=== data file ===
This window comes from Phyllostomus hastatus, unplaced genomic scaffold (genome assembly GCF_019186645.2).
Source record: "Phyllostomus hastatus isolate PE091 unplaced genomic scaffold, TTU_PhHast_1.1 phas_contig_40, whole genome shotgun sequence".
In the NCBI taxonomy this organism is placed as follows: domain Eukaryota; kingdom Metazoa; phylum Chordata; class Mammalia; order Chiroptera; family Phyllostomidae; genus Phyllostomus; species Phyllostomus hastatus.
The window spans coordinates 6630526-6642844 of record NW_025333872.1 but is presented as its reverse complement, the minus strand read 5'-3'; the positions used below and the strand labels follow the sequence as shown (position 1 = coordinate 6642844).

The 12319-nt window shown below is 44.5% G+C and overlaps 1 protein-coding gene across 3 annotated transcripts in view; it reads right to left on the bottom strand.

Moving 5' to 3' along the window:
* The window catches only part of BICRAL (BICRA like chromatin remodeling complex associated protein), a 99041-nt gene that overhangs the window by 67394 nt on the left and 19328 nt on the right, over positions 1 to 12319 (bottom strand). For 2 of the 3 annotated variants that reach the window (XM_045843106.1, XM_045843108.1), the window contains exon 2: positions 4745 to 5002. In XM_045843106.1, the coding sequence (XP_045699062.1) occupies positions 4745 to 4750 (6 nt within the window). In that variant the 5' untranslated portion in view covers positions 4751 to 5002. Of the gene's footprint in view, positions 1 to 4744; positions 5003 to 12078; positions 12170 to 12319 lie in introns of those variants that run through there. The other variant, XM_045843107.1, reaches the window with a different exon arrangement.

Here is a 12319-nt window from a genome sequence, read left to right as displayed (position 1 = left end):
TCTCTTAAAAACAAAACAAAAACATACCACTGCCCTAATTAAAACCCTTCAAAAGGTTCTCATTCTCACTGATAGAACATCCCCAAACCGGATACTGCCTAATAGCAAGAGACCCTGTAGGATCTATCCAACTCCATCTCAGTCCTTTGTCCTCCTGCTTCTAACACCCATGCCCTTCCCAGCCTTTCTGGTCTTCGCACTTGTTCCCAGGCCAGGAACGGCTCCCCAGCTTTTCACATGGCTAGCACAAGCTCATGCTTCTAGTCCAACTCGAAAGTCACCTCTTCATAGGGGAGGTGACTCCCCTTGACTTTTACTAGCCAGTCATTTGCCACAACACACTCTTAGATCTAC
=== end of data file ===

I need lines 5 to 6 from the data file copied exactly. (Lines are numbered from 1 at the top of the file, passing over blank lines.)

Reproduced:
The 12319-nt window shown below is 44.5% G+C and overlaps 1 protein-coding gene across 3 annotated transcripts in view; it reads right to left on the bottom strand.

Moving 5' to 3' along the window: